Finnish Trade union confederations see the planned state budget as a step forward, but not big enough


Helsinki (19.09.2019 – Heikki Jokinen) The plans for the next state budget seem to be a move in the right direction, but when it comes to the detail there are things that could be done better, say the three trade union confederations.

The results of PM Rinne’s Government planning session for the next state budget were published on 17 September.

SAK, the Central Organisation of Finnish Trade Unions hails the decision to cancel the infamous activation model that punishes unemployed job-seekers, and which was designed and implemented by the previous right-wing Government.

“The activation model is widely seen as unfair and to terminate it is a major relief for the unemployed. SAK’s goal to replace the activation model with reform of employment security is moving forward”, says SAK Chief Economist, Ilkka Kaukoranta.

The new budget provides more money, for example, to employment services, pays subsidies to facilitate hiring, tailored training to facilitate employment, a working capacity programme for people with partial work capacity and launches an overall reform of labour migration and education-based migration.

Ilkka Kaukoranta views these measures as a positive step towards a Nordic employment policy.

“The additional money given to the employment services is, however, modest in comparison to what is needed. Without sufficient resources the individual meeting and support for the unemployed will remain a dream”, he adds.

Kaukoranta also encourages companies to invest now, as the Government is promising direct support and tax incentives for those who invest.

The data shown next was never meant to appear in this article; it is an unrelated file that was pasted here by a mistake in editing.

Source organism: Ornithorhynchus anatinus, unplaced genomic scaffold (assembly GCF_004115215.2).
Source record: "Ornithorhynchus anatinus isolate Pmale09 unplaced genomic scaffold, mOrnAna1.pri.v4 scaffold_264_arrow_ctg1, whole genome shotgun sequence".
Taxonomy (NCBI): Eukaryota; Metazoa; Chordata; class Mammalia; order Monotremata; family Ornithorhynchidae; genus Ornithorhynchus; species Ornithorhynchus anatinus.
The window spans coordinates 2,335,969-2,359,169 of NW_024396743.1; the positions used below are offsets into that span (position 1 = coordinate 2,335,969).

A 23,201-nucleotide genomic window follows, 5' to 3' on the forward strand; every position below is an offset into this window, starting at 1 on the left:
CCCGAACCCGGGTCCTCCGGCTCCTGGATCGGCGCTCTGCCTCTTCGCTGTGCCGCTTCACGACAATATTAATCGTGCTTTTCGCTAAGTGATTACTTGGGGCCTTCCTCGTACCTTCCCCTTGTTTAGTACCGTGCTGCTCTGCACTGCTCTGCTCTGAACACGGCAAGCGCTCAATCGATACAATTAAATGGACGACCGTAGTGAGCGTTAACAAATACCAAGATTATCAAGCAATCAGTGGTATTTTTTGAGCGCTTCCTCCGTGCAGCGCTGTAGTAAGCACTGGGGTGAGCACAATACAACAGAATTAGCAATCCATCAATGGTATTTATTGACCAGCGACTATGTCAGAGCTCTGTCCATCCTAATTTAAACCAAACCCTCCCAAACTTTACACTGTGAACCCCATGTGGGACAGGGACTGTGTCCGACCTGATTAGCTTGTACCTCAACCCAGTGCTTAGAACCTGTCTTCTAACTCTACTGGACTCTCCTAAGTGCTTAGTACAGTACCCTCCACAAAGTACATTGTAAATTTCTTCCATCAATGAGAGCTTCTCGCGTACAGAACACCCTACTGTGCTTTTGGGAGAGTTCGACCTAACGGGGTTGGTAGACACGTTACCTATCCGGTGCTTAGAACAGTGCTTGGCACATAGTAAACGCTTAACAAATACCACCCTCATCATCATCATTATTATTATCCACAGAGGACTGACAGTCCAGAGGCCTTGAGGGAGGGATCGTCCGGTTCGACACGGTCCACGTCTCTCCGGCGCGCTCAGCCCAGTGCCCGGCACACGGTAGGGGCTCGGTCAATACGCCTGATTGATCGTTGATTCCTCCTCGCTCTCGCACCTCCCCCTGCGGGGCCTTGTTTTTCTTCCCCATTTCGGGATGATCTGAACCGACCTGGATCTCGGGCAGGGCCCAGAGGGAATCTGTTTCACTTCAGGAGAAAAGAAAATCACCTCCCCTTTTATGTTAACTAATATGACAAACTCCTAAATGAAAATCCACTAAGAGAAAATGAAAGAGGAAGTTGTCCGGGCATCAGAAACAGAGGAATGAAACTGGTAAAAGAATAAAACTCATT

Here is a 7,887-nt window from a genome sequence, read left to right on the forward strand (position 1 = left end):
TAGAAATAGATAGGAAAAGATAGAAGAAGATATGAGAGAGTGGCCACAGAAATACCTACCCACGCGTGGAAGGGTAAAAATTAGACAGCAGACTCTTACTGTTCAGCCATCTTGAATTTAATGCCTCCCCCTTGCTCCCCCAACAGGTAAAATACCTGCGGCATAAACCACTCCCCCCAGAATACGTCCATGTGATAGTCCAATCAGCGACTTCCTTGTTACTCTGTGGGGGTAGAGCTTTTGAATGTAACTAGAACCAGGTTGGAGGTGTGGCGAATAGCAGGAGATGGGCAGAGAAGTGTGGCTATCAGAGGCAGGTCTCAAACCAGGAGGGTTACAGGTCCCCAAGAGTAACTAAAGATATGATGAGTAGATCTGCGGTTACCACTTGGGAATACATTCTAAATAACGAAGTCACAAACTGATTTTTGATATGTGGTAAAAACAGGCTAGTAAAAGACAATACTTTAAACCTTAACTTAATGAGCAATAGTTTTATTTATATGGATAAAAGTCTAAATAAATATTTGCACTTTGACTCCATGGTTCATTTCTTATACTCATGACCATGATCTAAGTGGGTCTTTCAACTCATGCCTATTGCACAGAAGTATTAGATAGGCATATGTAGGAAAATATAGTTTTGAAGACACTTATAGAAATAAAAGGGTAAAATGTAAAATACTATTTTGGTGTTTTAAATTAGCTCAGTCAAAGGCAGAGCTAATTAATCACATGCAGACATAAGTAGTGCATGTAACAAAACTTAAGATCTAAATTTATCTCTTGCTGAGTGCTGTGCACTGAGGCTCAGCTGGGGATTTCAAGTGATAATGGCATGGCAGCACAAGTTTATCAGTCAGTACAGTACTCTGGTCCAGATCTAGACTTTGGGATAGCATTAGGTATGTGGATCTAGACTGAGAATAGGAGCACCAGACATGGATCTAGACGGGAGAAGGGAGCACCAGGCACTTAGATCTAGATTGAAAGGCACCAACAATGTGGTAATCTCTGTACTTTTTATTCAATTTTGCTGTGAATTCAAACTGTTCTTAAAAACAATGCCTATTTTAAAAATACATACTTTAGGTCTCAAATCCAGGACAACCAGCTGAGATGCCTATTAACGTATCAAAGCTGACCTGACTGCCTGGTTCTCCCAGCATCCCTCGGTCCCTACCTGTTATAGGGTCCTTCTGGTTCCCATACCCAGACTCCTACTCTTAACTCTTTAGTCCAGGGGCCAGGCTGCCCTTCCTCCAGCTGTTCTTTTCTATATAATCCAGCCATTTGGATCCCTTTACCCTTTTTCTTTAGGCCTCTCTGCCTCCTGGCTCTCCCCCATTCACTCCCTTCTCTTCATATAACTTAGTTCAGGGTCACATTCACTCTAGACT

Labour immigration still open

Akava, the Confederation of Unions for Professional and Managerial Staff in Finland also welcomes the fact that the budget session has endorsed a number of measures to improve employment.

To initiate reform of labour migration is positive in itself, Akava says, but stresses that concrete measures are still missing, like terminating the labour availability consideration.

It allows authorities to use the availability of domestic labour as grounds for preventing employers in certain sectors from employing people from outside the European Union and EEA.

Akava says that income tax should not be increased regardless of income level. Because now the Government only plans to cut it for low and middle incomes.

Akava President Sture Fjäder criticises the measures designed to boost research, education and investments as being insufficient. He is, however, very pleased by the 60 million euro extra money promised for the universities and universities of applied sciences.

Antti Koskela, economist at the Finnish Confederation of Professionals STTK calls for an active employment policy. “With the measures proposed now it will be more active, but we are still below the Nordic level.”

With the measures proposed now it will be more active, but we are still below the Nordic level.

STTK calculates that pay subsidies to facilitate hiring should be tripled to reach the Nordic level. At the same time we need reforms that make it more attractive to use this support.

Koskela says that with additional resources education is in honour again. However, after the cuts in education made by the previous Government the new resources are not enough.

STTK is also happy the activation model has now come to the end of the road.

“The Government would do well to remember that the most important decisions in respect of employment and the economy will become apparent in the next collective bargaining round”, Koskela underlines.

The objective of the Government’s economic policy is, in normal international and related domestic economic conditions, to reach an employment rate of 75 per cent in the 15–64 age group in 2023.


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